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Reading Group Guide

Discussion Questions

The Speckled People: A Memoir of a Half-Irish Childhood

1. Hugo Hamilton narrates this autobiographical memoir in the voice of a child. Why do you think he chose to filter his experiences this way? Does the child narrator say things that are too complicated for a child's voice?

2. Wearing German lederhosen with Irish sweaters, Hugo views himself as "Irish on top, and German below (p.2)," and thinks that "as a child you're like a piece of white paper with nothing written on it. My father writes down his name in Irish and my mother writes down her name in German and there's a blank space left over for all the people on the outside who speak English (p.3)." Do you think the English speakers have as much a claim to his identity as his mother and father? What do the English speakers outside have to say about his disjointed Irish/German identity? How does he negotiate between the three?

3. Compare the Hamilton's visit to An Cheathru Rua to their visit to Germany. An Cheathru Rua "was like being at home in the place where we all wanted to be for the rest of our lives (p.179)," and in Germany, "Nobody would ever call us Nazis. My father would have lots more friends and my mother would have all her sisters to talk to (p.217)." In one location, the whole family finds a united Irish identity, in the other, a German one. Are these identities assumed or real? Do you think it matters? How and why do they become foreign three times over once in Dublin?

4. Hugo's father "had the big idea of bringing people from other countries over to Ireland (p.39)," and after marrying the German Irmgard Kaiser, believed that his children would be the "new Irish." What does he mean by "new Irish"? Is it contradictory to expect multicultural children to be more authentically "Irish"?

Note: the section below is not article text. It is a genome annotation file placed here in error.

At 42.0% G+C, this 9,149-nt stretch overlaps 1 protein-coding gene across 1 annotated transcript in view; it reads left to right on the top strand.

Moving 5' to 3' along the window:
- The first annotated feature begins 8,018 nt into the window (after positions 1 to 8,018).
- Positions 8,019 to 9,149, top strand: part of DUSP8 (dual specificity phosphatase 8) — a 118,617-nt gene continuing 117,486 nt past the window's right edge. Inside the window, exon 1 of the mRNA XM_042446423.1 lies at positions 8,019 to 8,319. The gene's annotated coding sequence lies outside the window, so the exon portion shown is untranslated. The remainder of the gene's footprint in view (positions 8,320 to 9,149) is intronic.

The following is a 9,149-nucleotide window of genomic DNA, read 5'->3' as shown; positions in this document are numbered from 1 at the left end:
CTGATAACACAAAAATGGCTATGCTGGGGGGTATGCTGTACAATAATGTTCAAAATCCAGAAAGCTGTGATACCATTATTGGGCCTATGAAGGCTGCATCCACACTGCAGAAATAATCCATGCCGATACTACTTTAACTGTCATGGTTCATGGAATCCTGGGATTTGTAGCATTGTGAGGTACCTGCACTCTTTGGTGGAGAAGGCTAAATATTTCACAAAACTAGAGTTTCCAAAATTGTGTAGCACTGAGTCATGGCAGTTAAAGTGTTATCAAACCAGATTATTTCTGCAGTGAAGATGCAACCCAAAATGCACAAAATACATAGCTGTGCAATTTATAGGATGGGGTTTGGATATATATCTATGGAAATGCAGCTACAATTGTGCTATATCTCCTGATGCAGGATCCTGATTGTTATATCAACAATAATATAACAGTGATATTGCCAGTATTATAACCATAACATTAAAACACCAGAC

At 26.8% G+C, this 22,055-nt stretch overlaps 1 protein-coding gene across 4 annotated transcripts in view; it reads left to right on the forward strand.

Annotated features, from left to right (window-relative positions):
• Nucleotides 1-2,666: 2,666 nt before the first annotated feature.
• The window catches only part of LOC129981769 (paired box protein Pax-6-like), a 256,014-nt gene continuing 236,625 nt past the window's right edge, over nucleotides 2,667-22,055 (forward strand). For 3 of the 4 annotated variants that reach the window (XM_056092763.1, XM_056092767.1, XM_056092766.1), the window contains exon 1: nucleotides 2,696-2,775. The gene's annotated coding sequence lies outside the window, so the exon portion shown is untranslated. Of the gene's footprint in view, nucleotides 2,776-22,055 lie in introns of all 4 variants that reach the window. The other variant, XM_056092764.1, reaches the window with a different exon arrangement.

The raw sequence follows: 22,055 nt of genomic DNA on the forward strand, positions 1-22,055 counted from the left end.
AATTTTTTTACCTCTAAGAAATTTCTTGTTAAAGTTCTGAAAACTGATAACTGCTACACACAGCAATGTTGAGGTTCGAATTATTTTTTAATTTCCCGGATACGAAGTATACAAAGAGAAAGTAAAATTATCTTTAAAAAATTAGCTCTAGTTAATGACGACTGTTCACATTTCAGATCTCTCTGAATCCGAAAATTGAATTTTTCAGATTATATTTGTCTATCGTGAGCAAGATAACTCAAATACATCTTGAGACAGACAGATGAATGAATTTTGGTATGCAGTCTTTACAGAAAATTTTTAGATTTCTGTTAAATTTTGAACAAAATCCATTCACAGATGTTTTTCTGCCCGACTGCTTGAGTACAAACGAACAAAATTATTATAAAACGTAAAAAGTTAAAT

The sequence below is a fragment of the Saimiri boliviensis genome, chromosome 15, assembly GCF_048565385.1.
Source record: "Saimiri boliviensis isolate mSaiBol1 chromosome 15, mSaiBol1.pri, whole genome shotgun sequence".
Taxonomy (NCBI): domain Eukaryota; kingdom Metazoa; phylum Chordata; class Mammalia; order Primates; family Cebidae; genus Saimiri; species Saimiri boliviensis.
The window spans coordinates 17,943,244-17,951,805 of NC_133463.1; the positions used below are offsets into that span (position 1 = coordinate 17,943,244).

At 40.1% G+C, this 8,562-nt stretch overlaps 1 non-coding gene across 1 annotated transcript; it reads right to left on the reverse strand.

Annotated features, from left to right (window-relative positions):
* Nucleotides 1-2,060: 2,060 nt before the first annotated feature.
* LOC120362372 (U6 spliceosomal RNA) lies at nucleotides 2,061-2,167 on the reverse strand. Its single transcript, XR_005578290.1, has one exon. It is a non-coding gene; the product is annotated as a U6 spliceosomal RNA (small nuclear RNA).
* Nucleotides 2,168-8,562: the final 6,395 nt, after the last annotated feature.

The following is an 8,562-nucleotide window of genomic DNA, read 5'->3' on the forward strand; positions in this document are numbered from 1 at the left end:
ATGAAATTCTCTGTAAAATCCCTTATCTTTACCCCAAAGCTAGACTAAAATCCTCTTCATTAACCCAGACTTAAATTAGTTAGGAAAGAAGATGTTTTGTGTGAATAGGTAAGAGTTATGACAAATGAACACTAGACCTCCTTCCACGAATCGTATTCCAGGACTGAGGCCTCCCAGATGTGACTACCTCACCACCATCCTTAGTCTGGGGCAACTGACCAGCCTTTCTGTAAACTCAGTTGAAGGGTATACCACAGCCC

5. Compare the qualities the novel attributes to the "fist people" and the "word people." Which term best describes Hugo's mother? His father?

6. Onkel Gerd instructs young Irmgard and her sisters to use the silent negative when swearing allegiance to the FŸhrer. Irmgard uses the silent negative when assaulted by Stiegler, and instructs her sons to do the same when they are taunted and called Nazis. Given each circumstance, how effective is this as a form of resistance?

7. By the end of the novel, what does Hugo's father regret the most? His mother? Does his father accept losing "the language war"? What meaning would you ascribe to each parent's use of the phrase "[I would] make different mistakes this time (p.282, p.289)"?

8. Hugo describes several incidents in which family violence turns to comedy then sometimes to sadness. For instance, when Hugo's father threw appelkompost at Hugo at the dinner table (and his mother started laughing), when the children threw mashed potato at the ceiling (where the lumps stuck), when Hugo threw an egg at his mother (and it became a game they played)-tension dissolves into laughter. How does comedy work in these situations?

9. When Hugo is being beaten by bullies in the changing shed, his tormentors accuse him of being a Nazi. What happens when he acts like he is one? How do they react when he yells "Sieg Heil, Donner Messer Splitten, Himmel Blitzen" (p.292) and other nonsense words? When he throws his own shoes into the sea? Does this scene make you laugh or make you uncomfortable? How does humor protect Hugo? "Laugh at yourself and the world laughs with you. Execute yourself and nobody can touch you" (p.294)-do you agree?

10. Hugo's mother alleviates her homesickness for Germany by dressing her sons in lederhosen, maintaining German Christmas traditions, basically creating a German domestic life for her family within the confines of their home. Meanwhile, Germany itself divides politically and physically, so when she returns "she was lost. She couldn't recognize anything (p.296)." The home she longs for no longer exists. What, ultimately, can be considered "home"? How does The Speckled People resolve this question?

The Speckled People: A Memoir of a Half-Irish Childhood
by Hugo Hamilton

  • Publication Date: August 17, 2012
  • Paperback: 304 pages
  • Publisher: Harper Perennial
  • ISBN-10: 0007156634
  • ISBN-13: 9780007156634